No business like street business on the Croisette

CANNES — For 11 days each year, this town is the world’s center of entertainment.

No, we’re not talking about films: Who wants to sit through some two-hour meditation on a Ukrainian child and her lost goldfish? And we’re not talking about music (Cannes’ most sophisticated music venue is the karaoke club across from the Lebanese restaurant). And TV? It’s great, if you like German cop shows and “France’s Funniest Home Videos.”

No, the thing that establishes Cannes as a world-class showbiz venue is the fact that, for nearly two weeks in May, this place has more street performers per square foot than anywhere else in the world.

Probably the most remarkable entertainers here this year are a 7-foot-tall man, dressed in shorts and tank top, who dances to beats from a boom box while his tiny partner, who roughly reaches the giant’s kneecaps, performs headstands.

Well, “dances” may be too kind a term. The tall man bends his knees and wags his head in rhythm to the music. Well, “in rhythm” may be too kind a term, but he gives it the ol’ college try. And in truth, his partner’s headstands are not that amazing, since his head is already so close to the ground. Still, it’s not something you see every day.

ALL ALONG THE CROISETTE — the crescent-shaped walkway that fronts the beach — are such spectacles as flaming-baton twirlers, a troupe of teens performing “le dancing de break,” and troubadours singing songs like “American Pie” that they seem to have learned phonetically.

But, the piece de resistance — and believe me, you will feel resistance — is a form of entertainment that is distinctly French, in which a person dresses up elaborately and stands frozen for hours at a time.

There are people garbed as birds, robots, gold statues, bronze statues and marble statues.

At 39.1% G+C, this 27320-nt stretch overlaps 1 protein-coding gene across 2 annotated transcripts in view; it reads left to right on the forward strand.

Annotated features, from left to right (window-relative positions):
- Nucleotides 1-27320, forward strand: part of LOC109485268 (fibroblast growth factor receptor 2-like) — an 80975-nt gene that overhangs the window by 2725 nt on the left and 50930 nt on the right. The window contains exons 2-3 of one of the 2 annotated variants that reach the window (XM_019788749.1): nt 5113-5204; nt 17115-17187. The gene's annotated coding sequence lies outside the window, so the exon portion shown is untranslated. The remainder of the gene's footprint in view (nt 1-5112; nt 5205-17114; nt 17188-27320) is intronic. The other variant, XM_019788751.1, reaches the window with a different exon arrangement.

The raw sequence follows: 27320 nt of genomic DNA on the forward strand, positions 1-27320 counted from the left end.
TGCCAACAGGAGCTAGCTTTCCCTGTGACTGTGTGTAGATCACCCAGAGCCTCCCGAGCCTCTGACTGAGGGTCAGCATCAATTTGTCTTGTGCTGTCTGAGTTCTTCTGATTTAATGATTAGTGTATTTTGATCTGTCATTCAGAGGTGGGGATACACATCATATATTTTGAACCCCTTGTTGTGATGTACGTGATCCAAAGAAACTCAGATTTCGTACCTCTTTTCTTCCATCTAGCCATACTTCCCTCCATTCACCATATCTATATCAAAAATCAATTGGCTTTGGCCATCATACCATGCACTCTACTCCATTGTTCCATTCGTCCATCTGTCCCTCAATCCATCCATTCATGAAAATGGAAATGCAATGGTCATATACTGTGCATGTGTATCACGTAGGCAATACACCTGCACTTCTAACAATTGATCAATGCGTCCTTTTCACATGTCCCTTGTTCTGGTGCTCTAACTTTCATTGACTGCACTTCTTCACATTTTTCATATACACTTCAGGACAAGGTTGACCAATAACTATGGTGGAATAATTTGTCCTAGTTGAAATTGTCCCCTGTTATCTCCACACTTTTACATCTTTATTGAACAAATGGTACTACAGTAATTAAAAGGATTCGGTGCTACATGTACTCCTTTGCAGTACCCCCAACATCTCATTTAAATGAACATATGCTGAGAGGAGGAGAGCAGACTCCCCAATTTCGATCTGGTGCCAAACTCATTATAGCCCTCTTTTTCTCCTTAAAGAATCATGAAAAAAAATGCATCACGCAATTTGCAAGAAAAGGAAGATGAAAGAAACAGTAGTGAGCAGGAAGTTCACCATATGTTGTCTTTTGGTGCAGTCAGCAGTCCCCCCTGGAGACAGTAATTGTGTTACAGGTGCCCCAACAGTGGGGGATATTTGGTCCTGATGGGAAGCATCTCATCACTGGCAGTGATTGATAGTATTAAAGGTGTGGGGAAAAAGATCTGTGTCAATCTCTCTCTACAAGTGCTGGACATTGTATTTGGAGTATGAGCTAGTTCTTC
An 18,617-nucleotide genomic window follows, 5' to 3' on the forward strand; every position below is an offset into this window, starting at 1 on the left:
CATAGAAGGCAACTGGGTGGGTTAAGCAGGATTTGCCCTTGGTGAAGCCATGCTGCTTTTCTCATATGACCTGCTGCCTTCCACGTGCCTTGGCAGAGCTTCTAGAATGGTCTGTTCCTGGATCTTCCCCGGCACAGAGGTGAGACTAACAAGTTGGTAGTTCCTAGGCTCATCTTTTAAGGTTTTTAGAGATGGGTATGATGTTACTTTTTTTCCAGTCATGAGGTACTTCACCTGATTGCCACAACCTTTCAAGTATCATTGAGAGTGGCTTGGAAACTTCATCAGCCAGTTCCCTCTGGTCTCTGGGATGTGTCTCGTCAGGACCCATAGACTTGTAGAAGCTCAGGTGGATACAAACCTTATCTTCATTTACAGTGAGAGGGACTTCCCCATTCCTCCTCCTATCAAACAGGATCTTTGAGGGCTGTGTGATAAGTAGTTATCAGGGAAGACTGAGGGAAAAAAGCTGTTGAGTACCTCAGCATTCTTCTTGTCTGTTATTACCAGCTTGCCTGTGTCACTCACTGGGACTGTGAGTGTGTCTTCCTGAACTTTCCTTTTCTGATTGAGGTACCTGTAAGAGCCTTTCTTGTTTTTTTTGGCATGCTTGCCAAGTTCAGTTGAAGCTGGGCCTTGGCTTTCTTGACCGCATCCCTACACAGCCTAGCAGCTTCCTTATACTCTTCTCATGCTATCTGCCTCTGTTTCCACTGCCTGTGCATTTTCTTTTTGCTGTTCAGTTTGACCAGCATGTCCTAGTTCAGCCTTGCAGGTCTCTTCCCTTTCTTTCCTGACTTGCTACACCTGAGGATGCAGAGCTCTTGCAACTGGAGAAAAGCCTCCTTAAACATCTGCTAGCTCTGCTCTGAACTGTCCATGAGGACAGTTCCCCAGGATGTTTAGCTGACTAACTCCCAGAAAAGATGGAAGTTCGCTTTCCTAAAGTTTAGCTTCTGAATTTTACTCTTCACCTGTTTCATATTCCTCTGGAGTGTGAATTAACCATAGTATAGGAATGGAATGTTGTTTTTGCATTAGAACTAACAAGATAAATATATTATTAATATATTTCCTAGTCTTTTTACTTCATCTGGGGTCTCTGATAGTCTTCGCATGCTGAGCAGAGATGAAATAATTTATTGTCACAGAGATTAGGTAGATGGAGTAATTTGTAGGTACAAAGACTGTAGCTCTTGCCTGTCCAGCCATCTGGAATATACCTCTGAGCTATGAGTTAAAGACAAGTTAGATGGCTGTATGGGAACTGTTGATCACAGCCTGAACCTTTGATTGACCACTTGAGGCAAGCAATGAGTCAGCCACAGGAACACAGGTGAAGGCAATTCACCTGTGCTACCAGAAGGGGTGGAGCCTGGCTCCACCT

When we say “costumes,” we’re not talking Woolworth’s Halloween stuff. We’re talking getups that Julie Taymor would be proud to call her own. These people evidently spend months creating costumes, hours dressing up, and then go down to the Croisette where they relax after all their hard work by not moving.

On the talent scale, they fall somewhat below banjo-players and people who can guess your weight, but onlookers seem eager to give them money.

MEANWHILE, AN ELDERLY CLOWN strolls around, pulling a life-size stuffed gorilla on roller skates. He walks up behind people in the midst of conversation, scares them with the gorilla by shouting “Boo!” (or, since this is France, “Bieu!”), and then asks them for donations.

And while Cannes is a clown-o-rama and a mime-a-palooza, there are endless other street spectacles. Thanks to hardworking publicists, each day brings new film-touting events.

On May 15, busty American actress Stacy Burke, almost immobile in fireproof clothing, was covered in French rubber cement and set on fire to tout Quantum Entertainment’s “Doomsdayer 2.”

Burke then emerged from the clothes to reveal her green string bikini, frolicking in the surf for the benefit of the photographers. That’s one way to fire up the publicity machine.

To publicize the pic “Bunuel and King Solomon’s Table,” a group of 20 men in purple priest vestments marched along while banging drums. However, the REAL Bunuel/surreal moment came when the faux monks stopped suddenly, lit cigarettes and argued about where they wanted to march next.

Of course there is the inevitable parade of Troma characters (Sgt. Kabuki-Man, Killer Condom) along with events like the re-enactment of scenes from the film “Bug Wars” (“Come see!” exhorts the handwritten note on the press release. “Beautiful women, giant alien insects, water pistols!”)

All of this excitement is easily explained mathematically. The film festival (now in its 53rd year) inspired the market, and both of those drew celebs, which attracted crowds of tourists. With so many people in one setting, street performers recognized this as the Croisette to Eldorado.

SIMILARLY JAMMING the sidewalks — aside from industryites on cell phones, slack-jawed tourists and Cannes residents walking their poodles — are endless vendors. They offer everything from “pralines de qualite” to Pokemon posters to homemade jewelry that would add a touch of glamour to any garage sale.

The result of all this is foot-traffic gridlock 24 hours a day as fast-moving people try to navigate a path on the sidewalk, or the Croisette, or the middle of the street that separates them, constantly bumping into each other without apology, because, frankly who’s got time?

If films are the heart of the Cannes Festival, the street life is its pancreas. But judging by the results this year, it’s time for a transplant.

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